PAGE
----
There has been a lot of talk and concern lately over lumber – everything from price to supply and demand. And, all for good reason. As we entered spring and summer of 2020, the panic was primarily focused on the unprecedented soaring cost of lumber. We talked about the factors that influenced the rising cost of lumber in our last blog. As we move into spring of 2021 and the effects of the pandemic begin to shake out, the questions turn to where does the construction industry stand now and is the lumber market over-bought or is it really just a case of premature buying?
The cost of lumber is still at a record high – up more than 185% since the start of the pandemic – leading many to simply blame the nearly unheard-of increase to a lumber shortage. While that may have been the culprit a year ago, there are other factors now at play that are impacting the construction industry and creating an illusion of a supply shortage.
In January 2021, 1.88mm new home permits were issues but only 1.34mm were actually completed. That leaves approximately 500,000 homes that still need to be completed. The discrepancy between permits issued and projects completed is tied to supply chain issues with non-lumber materials, like windows, and the labor shortage. When you buy on the number of new home permits, you run a big risk of over-buying. And when you can’t hire the trades needed to keep projects moving, you’re left with jobsites on standstill.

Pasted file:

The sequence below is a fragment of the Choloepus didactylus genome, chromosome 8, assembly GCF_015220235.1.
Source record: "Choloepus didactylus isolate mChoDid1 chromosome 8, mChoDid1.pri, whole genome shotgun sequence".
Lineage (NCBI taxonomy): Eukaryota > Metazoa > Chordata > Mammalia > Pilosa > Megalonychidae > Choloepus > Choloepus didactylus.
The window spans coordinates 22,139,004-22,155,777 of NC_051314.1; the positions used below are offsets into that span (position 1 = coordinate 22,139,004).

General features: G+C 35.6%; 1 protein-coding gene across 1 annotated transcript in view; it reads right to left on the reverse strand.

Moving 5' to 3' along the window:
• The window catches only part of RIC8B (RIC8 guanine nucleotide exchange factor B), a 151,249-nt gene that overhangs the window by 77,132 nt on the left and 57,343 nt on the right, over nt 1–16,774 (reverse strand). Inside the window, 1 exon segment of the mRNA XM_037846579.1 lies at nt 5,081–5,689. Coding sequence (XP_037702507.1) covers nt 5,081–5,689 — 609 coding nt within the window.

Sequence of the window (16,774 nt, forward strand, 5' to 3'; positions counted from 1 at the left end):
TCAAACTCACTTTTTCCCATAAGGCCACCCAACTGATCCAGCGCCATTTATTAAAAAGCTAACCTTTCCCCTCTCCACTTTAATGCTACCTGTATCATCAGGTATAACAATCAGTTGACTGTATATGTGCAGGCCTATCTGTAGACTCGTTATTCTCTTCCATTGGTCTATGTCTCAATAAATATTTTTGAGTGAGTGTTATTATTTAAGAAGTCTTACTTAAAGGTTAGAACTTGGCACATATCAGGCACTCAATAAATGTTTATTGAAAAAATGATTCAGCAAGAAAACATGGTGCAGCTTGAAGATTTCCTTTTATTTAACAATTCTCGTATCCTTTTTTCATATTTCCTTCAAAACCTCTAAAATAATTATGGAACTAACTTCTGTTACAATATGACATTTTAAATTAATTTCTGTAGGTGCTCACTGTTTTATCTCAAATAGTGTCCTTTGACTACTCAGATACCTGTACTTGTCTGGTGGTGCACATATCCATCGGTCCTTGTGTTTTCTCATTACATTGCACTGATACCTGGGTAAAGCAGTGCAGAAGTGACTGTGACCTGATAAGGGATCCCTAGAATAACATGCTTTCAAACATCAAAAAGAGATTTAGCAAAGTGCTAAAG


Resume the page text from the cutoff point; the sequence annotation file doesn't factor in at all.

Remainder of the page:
In an effort to stay ahead of the potential supply issues and cost increases, buyers did what made sense – they bought based on permits. This is different than over-buying. It’s better classified as buying before there’s a need – or premature buying. And, the more we prematurely buy, the more the industry feels like it’s in a pinch. The reality is buyers have bought more lumber than can realistically be used.
A Double-Edged Sword
At Quality Buildings, we get a lot of questions on how to best navigate some of the unknowns facing the construction industry. Our advice regarding the current lumber market is to award the framing package as soon as possible to allow the contractor the required time to procure materials at the best price or the opportunity to explore alternate materials if the specified materials are not guaranteed to be available when needed. The more time a framing contractor has to buy the lumber, the better we can work the market and buy accordingly. In addition to more negotiating leverage, awarding early helps you secure the best quality framer. In-demand framers often face backlogs and therefore won’t have much more capacity for new projects in 2021. At the end of the day, the buyout dilemma is how to get the best price you can get in material while being careful not to lose everything you saved by paying a premium for labor. Our best advice is to be proactive in securing labor for projects 6 to 12 months out. Like many others, Quality Buildings is already starting to focus on 2022 projects.